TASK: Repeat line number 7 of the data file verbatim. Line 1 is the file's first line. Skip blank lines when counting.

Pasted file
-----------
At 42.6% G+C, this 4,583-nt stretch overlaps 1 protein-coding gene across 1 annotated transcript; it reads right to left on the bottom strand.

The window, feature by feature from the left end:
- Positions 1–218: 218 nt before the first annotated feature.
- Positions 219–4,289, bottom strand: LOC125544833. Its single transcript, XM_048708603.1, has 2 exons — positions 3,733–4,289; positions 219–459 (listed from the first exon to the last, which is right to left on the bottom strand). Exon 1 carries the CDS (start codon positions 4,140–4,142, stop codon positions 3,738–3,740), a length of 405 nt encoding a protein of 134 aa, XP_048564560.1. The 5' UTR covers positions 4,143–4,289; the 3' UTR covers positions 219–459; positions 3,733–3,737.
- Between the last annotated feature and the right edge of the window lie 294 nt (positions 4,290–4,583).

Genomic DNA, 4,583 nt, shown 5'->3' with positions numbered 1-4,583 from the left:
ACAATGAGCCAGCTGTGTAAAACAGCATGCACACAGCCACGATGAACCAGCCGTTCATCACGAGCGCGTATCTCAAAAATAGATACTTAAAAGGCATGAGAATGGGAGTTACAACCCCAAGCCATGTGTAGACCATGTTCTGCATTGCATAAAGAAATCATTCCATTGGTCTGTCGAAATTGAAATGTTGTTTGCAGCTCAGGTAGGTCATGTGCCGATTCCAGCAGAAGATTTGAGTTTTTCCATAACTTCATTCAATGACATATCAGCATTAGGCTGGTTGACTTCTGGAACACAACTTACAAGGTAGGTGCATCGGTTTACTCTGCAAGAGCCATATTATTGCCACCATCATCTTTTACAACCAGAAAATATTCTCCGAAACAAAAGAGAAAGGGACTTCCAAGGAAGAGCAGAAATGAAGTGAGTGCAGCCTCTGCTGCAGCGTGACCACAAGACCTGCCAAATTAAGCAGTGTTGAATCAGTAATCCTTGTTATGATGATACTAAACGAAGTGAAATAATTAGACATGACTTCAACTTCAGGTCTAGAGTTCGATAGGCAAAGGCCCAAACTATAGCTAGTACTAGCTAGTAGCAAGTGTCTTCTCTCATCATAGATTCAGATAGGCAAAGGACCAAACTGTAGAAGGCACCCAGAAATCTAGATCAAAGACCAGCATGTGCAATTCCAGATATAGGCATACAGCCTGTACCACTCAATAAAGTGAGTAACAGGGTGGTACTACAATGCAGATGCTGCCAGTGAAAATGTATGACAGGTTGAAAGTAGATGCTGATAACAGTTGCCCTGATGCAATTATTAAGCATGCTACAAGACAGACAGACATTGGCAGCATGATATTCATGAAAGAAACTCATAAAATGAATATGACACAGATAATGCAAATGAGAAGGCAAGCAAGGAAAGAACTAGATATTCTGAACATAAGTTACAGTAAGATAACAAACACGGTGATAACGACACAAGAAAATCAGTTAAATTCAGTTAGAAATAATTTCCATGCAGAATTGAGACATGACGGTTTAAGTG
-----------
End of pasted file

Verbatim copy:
ACAATGAGCCAGCTGTGTAAAACAGCATGCACACAGCCACGATGAACCAGCCGTTCATCACGAGCGCGTATCTCAAAAATAGATACTTAAAAGGCATGAGAATGGGAGTTACAACCCCAAGCCATGTGTAGACCATGTTCTGCATTGCATAAAGAAATCATTCCATTGGTCTGTCGAAATTGAAATGTTGTTTGCAGCTCAGGTAGGTCATGTGCCGATTCCAGCAGAAGATTTGAGTTTTTCCATAACTTCATTCAATGACATATCAGCATTAGGCTGGTTGACTTCTGGAACACAACTTACAAGGTAGGTGCATCGGTTTACTCTGCAAGAGCCATATTATTGCCACCATCATCTTTTACAACCAGAAAATATTCTCCGAAACAAAAGAGAAAGGGACTTCCAAGGAAGAGCAGAAATGAAGTGAGTGCAGCCTCTGCTGCAGCGTGACCACAAGACCTGCCAAATTAAGCAGTGTTGAATCAGTAATCCTTGTTATGATGATACTAAACGAAGTGAAATAATTAGACATGACTTCAACTTCAGGTCTAGAGTTCGATAGGCAAAGGCCCAAACTATAGCTAGTACTAGCTAGTAGCAAGTGTCTTCTCTCATCATAGATTCAGATAGGCAAAGGACCAAACTGTAGAAGGCACCCAGAAATCTAGATCAAAGACCAGCATGTGCAATTCCAGATATAGGCATACAGCCTGTACCACTCAATAAAGTGAGTAACAGGGTGGTACTACAATGCAGATGCTGCCAGTGAAAATGTATGACAGGTTGAAAGTAGATGCTGATAACAGTTGCCCTGATGCAATTATTAAGCATGCTACAAGACAGACAGACATTGGCAGCATGATATTCATGAAAGAAACTCATAAAATGAATATGACACAGATAATGCAAATGAGAAGGCAAGCAAGGAAAGAACTAGATATTCTGAACATAAGTTACAGTAAGATAACAAACACGGTGATAACGACACAAGAAAATCAGTTAAATTCAGTTAGAAATAATTTCCATGCAGAATTGAGACATGACGGTTTAAGTG